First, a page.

Biggest protests since the fall of communism in 1989: Half a million Poles on the streets
Half a million Poles came out today on the streets of Warsaw on protest against the populist nationalist government, a few months before the fall parliamentary elections, the organizers announced. The gathering appears to be the largest in the country since the fall of communism in 1989, French news agency AFP reported, and Britain's Reuters estimated the procession in Warsaw to be at least 1,5 kilometers long.
Coming from all over Poland, the protesters, dressed in the Polish colors white and red as well as in the colors of The European Union responded to the call of the leader of the main centrist opposition party Civic Platform, formeriot leader of the European Council and former Prime Minister Donald Tusk, to protest against "the high cost of living, cheating and lying, in favor of democracy, free elections and the EU".
Some held masks of ruling party leader Jaroslaw Kaczynski with the word "shame" written on them. The leaders of most opposition parties have encouraged their supporters to join the big march against the populist nationalist ruling Pravda i Pravda (PiS) party, its leader Kaczynski and his allies.
Lech Walesa also participated
"Enough!", "We don't want an authoritarian Poland", "Europe, we apologize for PiS" and "PiS in the urinal" stands on posters targeting the majority that has been in power in Poland for nearly eight years, with upcoming parliamentary elections scheduled for the fall.
With white and red hearts taped to their chests, platform representatives led the march accompanied by the legendary leader of the communist world's first free trade union in the 1980s, Lech Walesa, winner of the 1983 Nobel Peace Prize.
In a short speech, Tusk noted that the mission of the opposition is "comparable in importance" to that of the 1980s and the fight against communism at that time.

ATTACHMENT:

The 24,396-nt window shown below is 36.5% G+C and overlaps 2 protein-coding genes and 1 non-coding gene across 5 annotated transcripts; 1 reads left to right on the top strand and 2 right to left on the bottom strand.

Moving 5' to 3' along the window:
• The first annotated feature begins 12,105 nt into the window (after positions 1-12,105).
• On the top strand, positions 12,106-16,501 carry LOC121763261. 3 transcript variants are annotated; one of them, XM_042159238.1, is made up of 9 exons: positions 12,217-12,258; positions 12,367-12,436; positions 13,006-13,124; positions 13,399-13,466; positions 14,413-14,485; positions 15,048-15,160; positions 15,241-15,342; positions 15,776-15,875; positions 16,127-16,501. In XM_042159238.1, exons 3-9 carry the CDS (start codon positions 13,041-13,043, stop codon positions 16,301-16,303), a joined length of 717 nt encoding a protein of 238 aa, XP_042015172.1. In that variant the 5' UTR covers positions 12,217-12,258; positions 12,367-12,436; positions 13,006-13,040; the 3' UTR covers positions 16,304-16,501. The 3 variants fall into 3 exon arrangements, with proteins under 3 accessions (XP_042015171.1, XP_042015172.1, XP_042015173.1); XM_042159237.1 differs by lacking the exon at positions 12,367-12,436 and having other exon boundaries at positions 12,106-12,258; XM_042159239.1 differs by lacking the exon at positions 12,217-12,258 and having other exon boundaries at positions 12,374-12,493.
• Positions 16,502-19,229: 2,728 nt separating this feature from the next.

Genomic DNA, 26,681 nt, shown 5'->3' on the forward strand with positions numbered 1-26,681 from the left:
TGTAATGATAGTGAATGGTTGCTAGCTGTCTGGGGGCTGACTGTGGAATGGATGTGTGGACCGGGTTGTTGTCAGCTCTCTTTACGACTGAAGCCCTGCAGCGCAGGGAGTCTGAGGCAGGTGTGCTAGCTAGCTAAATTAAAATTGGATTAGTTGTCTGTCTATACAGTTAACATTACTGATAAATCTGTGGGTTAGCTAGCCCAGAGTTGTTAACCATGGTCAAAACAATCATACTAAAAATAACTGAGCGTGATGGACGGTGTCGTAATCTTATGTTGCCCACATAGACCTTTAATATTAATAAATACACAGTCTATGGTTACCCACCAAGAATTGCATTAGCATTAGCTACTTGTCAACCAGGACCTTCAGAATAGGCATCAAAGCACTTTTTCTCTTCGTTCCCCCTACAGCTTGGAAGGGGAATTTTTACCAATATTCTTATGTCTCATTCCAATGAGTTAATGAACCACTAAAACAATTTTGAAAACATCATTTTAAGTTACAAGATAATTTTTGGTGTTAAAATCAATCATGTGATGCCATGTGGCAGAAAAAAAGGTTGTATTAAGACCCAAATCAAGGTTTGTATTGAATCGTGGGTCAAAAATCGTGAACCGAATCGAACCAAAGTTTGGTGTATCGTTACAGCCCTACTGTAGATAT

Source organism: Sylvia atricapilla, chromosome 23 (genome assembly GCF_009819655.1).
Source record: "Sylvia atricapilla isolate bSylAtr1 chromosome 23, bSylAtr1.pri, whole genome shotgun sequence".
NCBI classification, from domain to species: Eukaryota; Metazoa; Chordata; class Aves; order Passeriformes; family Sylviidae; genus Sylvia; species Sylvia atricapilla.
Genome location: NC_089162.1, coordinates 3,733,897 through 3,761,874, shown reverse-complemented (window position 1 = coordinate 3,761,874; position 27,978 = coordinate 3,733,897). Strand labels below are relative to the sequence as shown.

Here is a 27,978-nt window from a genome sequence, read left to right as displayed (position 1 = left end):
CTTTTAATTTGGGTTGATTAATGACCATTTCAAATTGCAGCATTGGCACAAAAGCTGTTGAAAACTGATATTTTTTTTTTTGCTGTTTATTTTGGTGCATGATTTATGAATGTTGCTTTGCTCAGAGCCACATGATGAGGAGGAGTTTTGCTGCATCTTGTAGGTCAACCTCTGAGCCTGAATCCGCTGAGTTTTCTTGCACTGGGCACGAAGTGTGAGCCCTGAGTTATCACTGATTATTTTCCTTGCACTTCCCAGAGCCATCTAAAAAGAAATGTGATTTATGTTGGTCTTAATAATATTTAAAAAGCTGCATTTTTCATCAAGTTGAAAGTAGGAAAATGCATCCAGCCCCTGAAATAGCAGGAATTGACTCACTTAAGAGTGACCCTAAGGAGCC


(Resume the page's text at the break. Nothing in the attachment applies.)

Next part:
- We are here today for the whole of Poland, the whole of Europe, the whole world to see how strong we are, how ready we are to fight for freedom and democracy, like 30 and 40 years ago - said Tusk.
Having been absent from the political scene for a long time, Walesa said he was "patiently" waiting for the day when the nationalist party and its leader Kaczynski would have to go.
- Mr. Kaczynski, we came for you. That day has come - said Valens.
Polls predict "narrow" elections
The date of the protest, which the opposition sees as a watershed moment in its march to an eventual election victory, is the 34th anniversary of Poland's first partially free elections, which hastened the fall of communism in Europe. Protests were also organized in other Polish cities.
- ТI'm here because freedom is important, because everyone should feel safe, this is a protest of free people, I believe that changes are already happening - Eva Joakimowicz, a protester from Chelm in eastern Poland, told Reuters in Warsaw.
Despite massive criticism of PiS at home and abroad, which has been accused of undermining the rule of law, turning state media into government mouthpieces and behind support for homophobia, polls show that the elections after the summer will be uncertain.
Russia's war in neighboring Ukraine has strengthened the Law and Justice (PiS) government, which has emerged as a leading anti-Kremlin voice in Europe. Prime Minister Mateusz Morawiecki's government denies undermining any democratic norms and says it aims to protect traditional Christian values from liberal pressures from the West and make the economy fairer.